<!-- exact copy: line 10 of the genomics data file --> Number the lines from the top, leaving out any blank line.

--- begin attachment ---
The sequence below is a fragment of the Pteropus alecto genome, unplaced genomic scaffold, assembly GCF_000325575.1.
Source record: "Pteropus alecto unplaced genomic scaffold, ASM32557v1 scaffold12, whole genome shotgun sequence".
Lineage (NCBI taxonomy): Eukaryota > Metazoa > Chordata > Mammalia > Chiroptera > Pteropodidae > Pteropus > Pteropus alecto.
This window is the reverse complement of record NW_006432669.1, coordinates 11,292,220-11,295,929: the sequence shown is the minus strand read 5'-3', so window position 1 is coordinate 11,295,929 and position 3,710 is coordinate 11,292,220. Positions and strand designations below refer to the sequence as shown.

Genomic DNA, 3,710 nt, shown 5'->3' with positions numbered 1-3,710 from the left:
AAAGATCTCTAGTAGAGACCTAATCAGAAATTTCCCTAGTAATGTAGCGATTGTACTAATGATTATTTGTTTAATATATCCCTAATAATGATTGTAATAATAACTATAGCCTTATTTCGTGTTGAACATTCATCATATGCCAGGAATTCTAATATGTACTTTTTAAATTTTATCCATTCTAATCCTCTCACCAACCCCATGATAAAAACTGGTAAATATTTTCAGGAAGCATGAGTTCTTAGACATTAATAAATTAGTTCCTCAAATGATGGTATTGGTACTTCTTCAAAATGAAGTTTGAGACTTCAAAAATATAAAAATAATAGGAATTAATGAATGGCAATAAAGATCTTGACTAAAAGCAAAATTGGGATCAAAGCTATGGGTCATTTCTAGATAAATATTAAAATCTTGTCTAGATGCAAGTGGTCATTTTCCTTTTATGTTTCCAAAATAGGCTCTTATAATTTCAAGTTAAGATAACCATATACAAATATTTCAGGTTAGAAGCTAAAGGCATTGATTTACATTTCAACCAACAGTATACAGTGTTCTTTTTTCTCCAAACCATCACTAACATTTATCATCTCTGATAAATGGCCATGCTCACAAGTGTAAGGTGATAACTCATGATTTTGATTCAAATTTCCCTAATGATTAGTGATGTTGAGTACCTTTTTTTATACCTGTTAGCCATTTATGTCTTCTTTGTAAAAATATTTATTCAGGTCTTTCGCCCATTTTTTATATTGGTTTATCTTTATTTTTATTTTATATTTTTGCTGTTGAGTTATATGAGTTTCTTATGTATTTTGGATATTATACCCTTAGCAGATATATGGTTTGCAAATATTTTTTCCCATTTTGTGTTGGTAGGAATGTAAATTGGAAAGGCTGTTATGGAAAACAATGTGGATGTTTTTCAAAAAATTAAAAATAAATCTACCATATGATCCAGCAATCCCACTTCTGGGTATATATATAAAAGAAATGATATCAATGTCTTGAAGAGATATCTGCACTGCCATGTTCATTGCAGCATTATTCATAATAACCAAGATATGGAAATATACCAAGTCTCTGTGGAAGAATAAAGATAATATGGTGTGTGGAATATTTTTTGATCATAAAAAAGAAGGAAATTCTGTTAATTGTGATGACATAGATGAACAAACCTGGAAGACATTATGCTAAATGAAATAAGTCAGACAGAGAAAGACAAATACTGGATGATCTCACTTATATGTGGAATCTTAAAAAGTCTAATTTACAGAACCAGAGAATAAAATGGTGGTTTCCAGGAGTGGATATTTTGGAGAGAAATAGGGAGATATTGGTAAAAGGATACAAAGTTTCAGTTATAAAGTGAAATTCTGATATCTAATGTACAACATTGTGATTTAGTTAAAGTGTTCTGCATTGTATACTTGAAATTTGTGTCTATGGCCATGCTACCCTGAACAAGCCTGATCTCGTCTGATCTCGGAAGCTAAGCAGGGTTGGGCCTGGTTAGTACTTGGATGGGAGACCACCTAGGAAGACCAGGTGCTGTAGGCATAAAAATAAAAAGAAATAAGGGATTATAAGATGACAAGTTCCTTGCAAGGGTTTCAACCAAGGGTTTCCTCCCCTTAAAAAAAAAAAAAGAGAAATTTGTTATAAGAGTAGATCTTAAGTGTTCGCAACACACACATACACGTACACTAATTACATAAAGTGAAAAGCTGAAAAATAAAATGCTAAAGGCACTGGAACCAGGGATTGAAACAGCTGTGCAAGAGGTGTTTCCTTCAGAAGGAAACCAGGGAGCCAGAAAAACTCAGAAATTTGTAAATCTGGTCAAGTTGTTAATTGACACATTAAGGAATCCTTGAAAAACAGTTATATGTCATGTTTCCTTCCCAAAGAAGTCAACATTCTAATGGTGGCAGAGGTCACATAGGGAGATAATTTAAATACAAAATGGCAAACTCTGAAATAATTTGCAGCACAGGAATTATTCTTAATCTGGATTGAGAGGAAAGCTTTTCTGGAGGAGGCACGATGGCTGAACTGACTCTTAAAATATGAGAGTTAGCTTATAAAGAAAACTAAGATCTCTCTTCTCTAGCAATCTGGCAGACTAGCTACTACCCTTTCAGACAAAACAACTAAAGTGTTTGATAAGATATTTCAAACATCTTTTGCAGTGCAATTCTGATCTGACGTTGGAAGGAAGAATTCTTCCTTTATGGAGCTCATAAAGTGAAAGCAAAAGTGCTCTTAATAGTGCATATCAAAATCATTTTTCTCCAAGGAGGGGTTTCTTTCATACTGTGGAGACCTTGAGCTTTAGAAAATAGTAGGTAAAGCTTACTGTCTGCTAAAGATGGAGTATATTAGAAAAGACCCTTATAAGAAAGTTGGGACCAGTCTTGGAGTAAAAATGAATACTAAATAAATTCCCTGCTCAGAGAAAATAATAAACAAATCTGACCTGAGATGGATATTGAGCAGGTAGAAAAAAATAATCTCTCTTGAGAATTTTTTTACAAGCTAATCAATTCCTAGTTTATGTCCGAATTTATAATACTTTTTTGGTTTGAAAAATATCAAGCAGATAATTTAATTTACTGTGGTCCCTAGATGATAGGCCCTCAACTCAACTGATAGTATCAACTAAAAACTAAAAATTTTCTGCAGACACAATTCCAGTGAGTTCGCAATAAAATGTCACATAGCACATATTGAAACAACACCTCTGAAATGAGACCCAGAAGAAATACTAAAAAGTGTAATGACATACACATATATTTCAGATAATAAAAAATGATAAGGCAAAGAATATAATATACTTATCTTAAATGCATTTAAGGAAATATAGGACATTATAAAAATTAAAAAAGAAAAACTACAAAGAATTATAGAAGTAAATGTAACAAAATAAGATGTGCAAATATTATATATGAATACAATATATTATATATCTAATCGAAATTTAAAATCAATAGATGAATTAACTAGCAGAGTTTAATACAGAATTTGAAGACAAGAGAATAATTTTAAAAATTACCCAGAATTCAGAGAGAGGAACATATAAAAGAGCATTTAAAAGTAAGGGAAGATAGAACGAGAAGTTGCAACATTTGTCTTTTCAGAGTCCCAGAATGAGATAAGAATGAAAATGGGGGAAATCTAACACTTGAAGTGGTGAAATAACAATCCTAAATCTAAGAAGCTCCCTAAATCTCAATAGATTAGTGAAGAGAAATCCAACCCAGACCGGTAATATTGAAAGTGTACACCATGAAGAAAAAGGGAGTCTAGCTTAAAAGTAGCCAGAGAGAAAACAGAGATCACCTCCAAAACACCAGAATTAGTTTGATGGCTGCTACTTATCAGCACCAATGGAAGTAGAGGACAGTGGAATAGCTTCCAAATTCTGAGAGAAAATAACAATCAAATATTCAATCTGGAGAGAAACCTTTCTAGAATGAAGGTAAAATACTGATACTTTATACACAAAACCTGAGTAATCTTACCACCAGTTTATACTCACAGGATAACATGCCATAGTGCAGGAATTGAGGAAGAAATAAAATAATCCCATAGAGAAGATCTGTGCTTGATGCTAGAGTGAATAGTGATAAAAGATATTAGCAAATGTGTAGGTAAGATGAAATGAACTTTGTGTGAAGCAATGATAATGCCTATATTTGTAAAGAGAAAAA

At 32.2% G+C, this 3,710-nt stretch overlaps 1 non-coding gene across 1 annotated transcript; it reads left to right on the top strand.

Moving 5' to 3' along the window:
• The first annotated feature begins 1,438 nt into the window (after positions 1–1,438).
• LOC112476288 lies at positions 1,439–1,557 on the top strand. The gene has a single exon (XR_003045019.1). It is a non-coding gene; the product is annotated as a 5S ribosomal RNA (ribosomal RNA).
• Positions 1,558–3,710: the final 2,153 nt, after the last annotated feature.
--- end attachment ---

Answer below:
• LOC112476288 lies at positions 1,439–1,557 on the top strand. The gene has a single exon (XR_003045019.1). It is a non-coding gene; the product is annotated as a 5S ribosomal RNA (ribosomal RNA).